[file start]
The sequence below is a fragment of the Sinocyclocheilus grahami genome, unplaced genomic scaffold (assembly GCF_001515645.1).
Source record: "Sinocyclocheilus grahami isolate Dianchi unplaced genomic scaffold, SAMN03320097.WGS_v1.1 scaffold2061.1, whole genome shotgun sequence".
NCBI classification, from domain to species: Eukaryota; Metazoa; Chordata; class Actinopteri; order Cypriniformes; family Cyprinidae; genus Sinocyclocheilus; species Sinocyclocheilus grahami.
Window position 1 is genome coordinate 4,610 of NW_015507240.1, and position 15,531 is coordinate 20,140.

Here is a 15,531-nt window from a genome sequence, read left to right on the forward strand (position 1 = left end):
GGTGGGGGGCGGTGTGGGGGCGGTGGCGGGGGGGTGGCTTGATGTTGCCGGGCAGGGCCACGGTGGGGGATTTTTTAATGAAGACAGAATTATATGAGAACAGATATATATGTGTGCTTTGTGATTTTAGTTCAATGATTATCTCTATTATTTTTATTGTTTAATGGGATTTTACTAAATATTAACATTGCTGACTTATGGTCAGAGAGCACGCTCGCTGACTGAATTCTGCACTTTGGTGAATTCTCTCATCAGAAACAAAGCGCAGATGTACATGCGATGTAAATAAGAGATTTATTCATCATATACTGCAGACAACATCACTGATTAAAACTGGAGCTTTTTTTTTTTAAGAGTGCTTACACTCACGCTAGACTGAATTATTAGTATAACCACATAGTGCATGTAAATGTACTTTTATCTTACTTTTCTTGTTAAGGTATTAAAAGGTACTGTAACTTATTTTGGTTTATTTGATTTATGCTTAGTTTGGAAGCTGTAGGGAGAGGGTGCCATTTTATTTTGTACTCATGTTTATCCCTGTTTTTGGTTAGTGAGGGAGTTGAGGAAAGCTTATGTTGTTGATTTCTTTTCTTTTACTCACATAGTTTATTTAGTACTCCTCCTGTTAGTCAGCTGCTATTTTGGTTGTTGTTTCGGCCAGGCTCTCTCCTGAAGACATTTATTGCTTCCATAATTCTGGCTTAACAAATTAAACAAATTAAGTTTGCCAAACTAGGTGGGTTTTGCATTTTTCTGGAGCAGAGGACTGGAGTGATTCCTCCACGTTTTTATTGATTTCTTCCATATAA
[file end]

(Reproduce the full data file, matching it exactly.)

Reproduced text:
The sequence below is a fragment of the Sinocyclocheilus grahami genome, unplaced genomic scaffold (assembly GCF_001515645.1).
Source record: "Sinocyclocheilus grahami isolate Dianchi unplaced genomic scaffold, SAMN03320097.WGS_v1.1 scaffold2061.1, whole genome shotgun sequence".
NCBI classification, from domain to species: Eukaryota; Metazoa; Chordata; class Actinopteri; order Cypriniformes; family Cyprinidae; genus Sinocyclocheilus; species Sinocyclocheilus grahami.
Window position 1 is genome coordinate 4,610 of NW_015507240.1, and position 15,531 is coordinate 20,140.

Here is a 15,531-nt window from a genome sequence, read left to right on the forward strand (position 1 = left end):
GGTGGGGGGCGGTGTGGGGGCGGTGGCGGGGGGGTGGCTTGATGTTGCCGGGCAGGGCCACGGTGGGGGATTTTTTAATGAAGACAGAATTATATGAGAACAGATATATATGTGTGCTTTGTGATTTTAGTTCAATGATTATCTCTATTATTTTTATTGTTTAATGGGATTTTACTAAATATTAACATTGCTGACTTATGGTCAGAGAGCACGCTCGCTGACTGAATTCTGCACTTTGGTGAATTCTCTCATCAGAAACAAAGCGCAGATGTACATGCGATGTAAATAAGAGATTTATTCATCATATACTGCAGACAACATCACTGATTAAAACTGGAGCTTTTTTTTTTTAAGAGTGCTTACACTCACGCTAGACTGAATTATTAGTATAACCACATAGTGCATGTAAATGTACTTTTATCTTACTTTTCTTGTTAAGGTATTAAAAGGTACTGTAACTTATTTTGGTTTATTTGATTTATGCTTAGTTTGGAAGCTGTAGGGAGAGGGTGCCATTTTATTTTGTACTCATGTTTATCCCTGTTTTTGGTTAGTGAGGGAGTTGAGGAAAGCTTATGTTGTTGATTTCTTTTCTTTTACTCACATAGTTTATTTAGTACTCCTCCTGTTAGTCAGCTGCTATTTTGGTTGTTGTTTCGGCCAGGCTCTCTCCTGAAGACATTTATTGCTTCCATAATTCTGGCTTAACAAATTAAACAAATTAAGTTTGCCAAACTAGGTGGGTTTTGCATTTTTCTGGAGCAGAGGACTGGAGTGATTCCTCCACGTTTTTATTGATTTCTTCCATATAA